Activists also complained that the Republican governors were in a “dehumanizing” race to see who could deliver the biggest splashy move on immigration.

An aide to Mr. DeSantis chided the critics on Twitter.

“Martha’s Vineyard residents should be thrilled about this. They vote for sanctuary cities — they get a sanctuary city of their own. And illegal aliens will increase the town’s diversity, which is strength. Right?” said Christina Pushaw, who works for the governor’s reelection campaign.

Martha’s Vineyard rallied the local community to welcome the 50 newcomers and found shelter space at a church. The Vineyard Gazette reported that volunteers rushed to help. One high school student taking Spanish classes came to help translate.

In the District, the migrants were met by SAMU First Response, a nonprofit organization that has been handling the arrivals for months. The migrants were taken to a church to have a chance to pause before heading on to their next destinations.

Texas began the transport campaign in April by collecting illegal immigrants caught and released by federal authorities and busing them to the District, where they were dropped off blocks from the U.S. Capitol. Arizona followed suit with busing.

Mr. Abbott added New York City to his list of destinations this summer. Last month, he started sending migrants to Chicago.

He has said those cities are getting just a taste of what Texas has been facing, with roughly 100,000 illegal immigrants caught and released at the border each month.

That taste has been sour for the Democratic-led cities.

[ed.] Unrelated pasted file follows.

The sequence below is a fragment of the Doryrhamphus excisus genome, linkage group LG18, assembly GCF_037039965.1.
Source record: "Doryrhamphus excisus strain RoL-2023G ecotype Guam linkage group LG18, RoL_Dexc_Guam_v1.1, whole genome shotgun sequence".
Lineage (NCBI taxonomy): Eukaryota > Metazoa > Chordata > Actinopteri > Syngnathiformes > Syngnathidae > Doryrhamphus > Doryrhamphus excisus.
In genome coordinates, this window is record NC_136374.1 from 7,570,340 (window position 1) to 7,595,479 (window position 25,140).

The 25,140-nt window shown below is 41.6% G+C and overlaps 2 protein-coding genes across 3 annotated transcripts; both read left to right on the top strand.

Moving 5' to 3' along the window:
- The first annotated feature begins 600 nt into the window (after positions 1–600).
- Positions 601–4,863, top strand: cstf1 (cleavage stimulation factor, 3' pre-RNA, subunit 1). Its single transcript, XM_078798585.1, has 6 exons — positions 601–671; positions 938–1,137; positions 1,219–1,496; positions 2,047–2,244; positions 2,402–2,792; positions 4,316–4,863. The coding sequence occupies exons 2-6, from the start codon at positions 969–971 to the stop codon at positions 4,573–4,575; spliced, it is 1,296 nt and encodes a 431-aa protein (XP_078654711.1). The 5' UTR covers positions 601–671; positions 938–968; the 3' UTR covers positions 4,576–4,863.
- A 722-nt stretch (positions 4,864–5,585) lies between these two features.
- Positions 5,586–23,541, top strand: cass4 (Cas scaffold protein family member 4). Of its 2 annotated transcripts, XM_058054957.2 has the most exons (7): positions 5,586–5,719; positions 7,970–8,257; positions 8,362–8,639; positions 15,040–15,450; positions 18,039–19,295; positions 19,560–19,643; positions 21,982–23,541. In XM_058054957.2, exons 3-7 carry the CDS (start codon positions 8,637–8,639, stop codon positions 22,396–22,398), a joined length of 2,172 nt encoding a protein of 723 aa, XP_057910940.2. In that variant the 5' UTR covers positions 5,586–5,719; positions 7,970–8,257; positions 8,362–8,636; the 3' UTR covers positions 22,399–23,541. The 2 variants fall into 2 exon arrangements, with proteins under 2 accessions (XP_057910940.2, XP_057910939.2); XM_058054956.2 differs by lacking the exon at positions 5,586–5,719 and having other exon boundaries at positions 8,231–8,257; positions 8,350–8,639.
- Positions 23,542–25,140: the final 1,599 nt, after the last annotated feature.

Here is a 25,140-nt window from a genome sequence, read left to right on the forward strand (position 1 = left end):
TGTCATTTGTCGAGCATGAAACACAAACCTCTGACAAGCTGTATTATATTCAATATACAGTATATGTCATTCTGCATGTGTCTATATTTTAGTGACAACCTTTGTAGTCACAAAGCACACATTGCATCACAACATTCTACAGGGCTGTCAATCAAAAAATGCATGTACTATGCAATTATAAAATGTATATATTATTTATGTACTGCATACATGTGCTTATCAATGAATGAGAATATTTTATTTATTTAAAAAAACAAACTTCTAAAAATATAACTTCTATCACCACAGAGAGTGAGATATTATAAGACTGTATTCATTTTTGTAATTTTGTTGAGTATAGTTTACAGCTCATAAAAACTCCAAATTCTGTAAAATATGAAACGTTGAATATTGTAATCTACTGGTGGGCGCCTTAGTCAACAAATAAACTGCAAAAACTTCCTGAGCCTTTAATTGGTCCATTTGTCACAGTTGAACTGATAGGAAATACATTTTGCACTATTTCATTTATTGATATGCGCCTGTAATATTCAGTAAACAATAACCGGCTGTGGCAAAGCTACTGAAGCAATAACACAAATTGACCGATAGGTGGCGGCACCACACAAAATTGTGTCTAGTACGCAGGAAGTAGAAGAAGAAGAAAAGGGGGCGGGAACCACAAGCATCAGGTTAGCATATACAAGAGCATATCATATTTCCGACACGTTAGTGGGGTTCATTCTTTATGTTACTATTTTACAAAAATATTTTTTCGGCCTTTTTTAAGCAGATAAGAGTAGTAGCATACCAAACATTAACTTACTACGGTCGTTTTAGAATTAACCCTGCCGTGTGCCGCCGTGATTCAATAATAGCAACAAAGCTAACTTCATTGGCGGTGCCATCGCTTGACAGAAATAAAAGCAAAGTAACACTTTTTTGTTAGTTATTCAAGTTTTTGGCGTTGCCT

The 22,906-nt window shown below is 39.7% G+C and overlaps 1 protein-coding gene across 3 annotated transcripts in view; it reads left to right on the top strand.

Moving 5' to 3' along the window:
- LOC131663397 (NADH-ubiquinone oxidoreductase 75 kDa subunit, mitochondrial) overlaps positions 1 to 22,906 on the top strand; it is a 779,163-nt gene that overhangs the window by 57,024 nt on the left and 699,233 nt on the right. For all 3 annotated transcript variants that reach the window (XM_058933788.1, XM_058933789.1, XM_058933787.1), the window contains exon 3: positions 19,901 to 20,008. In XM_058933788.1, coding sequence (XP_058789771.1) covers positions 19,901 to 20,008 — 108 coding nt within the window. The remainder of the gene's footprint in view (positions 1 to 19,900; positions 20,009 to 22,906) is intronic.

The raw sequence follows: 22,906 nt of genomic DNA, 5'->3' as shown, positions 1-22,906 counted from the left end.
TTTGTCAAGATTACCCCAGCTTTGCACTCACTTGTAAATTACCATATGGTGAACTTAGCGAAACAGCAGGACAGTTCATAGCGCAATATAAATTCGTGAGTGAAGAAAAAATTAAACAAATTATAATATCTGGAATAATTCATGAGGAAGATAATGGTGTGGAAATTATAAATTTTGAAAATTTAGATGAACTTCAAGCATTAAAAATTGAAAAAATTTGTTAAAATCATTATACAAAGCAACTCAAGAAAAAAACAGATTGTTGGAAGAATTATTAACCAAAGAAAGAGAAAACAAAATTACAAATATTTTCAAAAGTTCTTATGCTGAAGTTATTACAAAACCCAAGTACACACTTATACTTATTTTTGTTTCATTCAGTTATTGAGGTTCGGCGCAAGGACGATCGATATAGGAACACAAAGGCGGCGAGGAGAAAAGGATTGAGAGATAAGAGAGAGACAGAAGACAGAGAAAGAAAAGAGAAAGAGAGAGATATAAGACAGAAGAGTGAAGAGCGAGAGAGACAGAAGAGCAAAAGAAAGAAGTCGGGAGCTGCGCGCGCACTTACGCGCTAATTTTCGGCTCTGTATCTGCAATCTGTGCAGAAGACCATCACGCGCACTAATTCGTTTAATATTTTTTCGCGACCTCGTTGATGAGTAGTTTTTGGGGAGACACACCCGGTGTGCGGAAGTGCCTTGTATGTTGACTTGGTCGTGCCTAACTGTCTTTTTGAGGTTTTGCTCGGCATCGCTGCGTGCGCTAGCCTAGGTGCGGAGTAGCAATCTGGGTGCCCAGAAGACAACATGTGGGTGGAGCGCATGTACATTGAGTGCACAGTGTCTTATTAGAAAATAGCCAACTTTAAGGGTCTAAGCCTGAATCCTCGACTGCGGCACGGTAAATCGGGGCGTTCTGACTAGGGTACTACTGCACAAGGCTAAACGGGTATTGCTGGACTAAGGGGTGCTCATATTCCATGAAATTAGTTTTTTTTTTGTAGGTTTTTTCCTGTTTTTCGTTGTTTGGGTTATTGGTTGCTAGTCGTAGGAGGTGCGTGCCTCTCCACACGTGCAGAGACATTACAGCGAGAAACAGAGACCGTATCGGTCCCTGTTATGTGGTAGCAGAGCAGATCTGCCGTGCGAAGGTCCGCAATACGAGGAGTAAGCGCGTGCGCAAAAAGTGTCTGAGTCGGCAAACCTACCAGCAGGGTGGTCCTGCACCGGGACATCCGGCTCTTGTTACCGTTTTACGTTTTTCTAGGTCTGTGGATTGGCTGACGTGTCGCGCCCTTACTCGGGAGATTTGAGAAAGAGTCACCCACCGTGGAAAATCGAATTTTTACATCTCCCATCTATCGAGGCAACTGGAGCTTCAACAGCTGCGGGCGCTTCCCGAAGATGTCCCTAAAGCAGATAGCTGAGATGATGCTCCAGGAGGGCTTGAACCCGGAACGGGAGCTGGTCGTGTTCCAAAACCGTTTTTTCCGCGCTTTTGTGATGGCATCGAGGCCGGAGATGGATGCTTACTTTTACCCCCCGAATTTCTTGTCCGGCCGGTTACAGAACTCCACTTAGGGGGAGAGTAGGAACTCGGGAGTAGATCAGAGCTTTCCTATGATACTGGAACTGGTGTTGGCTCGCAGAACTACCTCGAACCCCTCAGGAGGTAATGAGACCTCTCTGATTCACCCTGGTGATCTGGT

D.C. Mayor Muriel Bowser declared an emergency this month over the 9,000 or so migrants who have been sent to the city since April.

Ms. Bowser blasted Mr. Abbott for sending them but also complained that Mr. Biden has done nothing to help the city accommodate the newcomers.

She has asked for federal money and the federal government to approve the use of the D.C. National Guard. The mayor cannot unilaterally deploy Guard troops for the federal district.

Illinois Gov. J.B. Pritzker, a Democrat, did deploy the National Guard to help with shelter, food and medical care for the migrants bused to Chicago.

The Biden administration has said the transport efforts interfere with the Homeland Security Department’s attempts to track the migrants.

An inspector general found this week that the federal government didn’t do a good job of tracking migrants. The sheer crush of people led to corner-cutting, with database fields left unfilled.

Nearly 30% of migrants released under “prosecutorial discretion” during the period under study failed to show up for their first 60-day check-ins at their intended destinations, the inspector general said.

Indeed, little about the border surge has been well-organized.

In Texas, the El Paso Times reported that 1,300 migrants have arrived each day this month and have overwhelmed the city’s resources. Migrants have taken to sleeping in tents on the sidewalk outside a bus station.

Many are Venezuelan, and some told the newspaper that towns back home are emptying as migrants make their way north.

The Republican National Committee suggested it made sense to send those migrants to communities like Martha’s Vineyard and said Democrats were having a “meltdown” over the issue.

• Stephen Dinan can be reached at sdinan@washingtontimes.com.

• Kerry Picket can be reached at kpicket@washingtontimes.com.